The 2008 August war with Russia, which provoked hundreds of casualties and a huge flow of displaced people, also had some unexpected consequences for the quality of democracy in Georgia. The president at that time was Mikhail Saakashvili who, on the wave of the 2003 “Rose Revolution”, promised to lead the country toward a modern and democratic future. Notwithstanding important successes in state-building, the Saakashvili government was not democratic. Indeed, if we look at the major indicators of democratic quality, Georgia experienced a decrease from 2007 to 2010, when the country began to recover from the conflict and political tumult of previous years.
In this article, I argue that the effects of the August war on Georgia’s democratic process were two-fold. On the one hand, the war provoked a shifting balance among international actors. In particular, the EU became the major donor for the country, through an increase in its aid-conditionality programme. On the other, the August war initiated a process of de-consolidation of Saakashvili’s power, which eventually could be considered beneficial for Georgia’s democratic process. Indeed, even if the war increased Saakashvili’s popular support, this support proved to be unsustainable and even ephemeral. Saakashvili did not realise it and undertook political reforms that were strongly opposed by Georgia’s lively and very active civil society.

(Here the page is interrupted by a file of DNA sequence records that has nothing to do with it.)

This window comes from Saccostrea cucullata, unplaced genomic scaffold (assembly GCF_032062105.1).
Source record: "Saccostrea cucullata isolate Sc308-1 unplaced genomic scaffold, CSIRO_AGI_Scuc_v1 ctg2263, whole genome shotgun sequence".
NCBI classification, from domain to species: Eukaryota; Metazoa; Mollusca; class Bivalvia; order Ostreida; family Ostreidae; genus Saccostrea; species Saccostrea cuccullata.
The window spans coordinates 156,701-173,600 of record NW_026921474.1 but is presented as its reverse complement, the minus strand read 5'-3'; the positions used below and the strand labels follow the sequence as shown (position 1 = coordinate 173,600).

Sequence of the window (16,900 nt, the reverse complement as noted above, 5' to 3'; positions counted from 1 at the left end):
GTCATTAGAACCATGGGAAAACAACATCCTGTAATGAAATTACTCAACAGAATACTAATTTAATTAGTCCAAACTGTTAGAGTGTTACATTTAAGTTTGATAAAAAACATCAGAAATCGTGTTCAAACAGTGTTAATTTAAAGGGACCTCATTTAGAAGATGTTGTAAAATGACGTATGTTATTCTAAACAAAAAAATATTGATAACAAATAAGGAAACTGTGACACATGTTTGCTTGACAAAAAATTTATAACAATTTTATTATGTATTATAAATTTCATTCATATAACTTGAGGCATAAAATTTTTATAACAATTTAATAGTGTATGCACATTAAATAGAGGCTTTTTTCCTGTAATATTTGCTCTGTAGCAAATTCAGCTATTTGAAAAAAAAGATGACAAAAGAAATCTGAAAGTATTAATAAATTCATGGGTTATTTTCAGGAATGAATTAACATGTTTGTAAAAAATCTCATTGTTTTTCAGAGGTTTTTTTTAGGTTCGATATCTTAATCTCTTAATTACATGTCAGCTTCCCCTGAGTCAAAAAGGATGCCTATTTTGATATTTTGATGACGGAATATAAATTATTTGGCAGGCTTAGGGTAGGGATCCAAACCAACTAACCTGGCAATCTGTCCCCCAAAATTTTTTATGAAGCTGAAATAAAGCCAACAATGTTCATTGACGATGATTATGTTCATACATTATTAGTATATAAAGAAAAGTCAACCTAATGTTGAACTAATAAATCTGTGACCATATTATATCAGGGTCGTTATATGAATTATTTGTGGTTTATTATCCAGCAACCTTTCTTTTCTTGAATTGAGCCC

A shifting international environment
At the international level, one of the main drivers of the change in balance among external actors was that Saakashvili realised that his country could not rely anymore on the United States in its quest for security. During the years before the war, the United States was deeply involved in the region. In 2005, for instance, President George W. Bush visited the country and called Georgia the “beacon of liberty for this region”. However, when – three years later – Russian tanks were entering Georgian territory, Washington did not intervene to help Tbilisi. Instead, the delicate negotiating process was led by French President Nicola Sarkozy. This is one of the reasons why the war enhanced the profile of the European Union in the region, which became a key actor in mediating between Russia and Georgia during the war and eventually led the monitoring mission (the European Union Monitoring Mission –EUMM) to the borders of the two breakaway regions (South Ossetia and Abkhazia). Less than a year after the conflict, the European Union firmly strengthened its position in the country, with the clear idea of fostering deeper integration, mainly through its new Eastern Partnership (EaP) programme equipped with the conditionality tool, which consists of respecting and fostering democratic governance and human rights as conditions to receive aid. Therefore, Saakashvili's regime found itself relying much more on the European Union and its aid programme, which was the major source of external funding in the South Caucasus.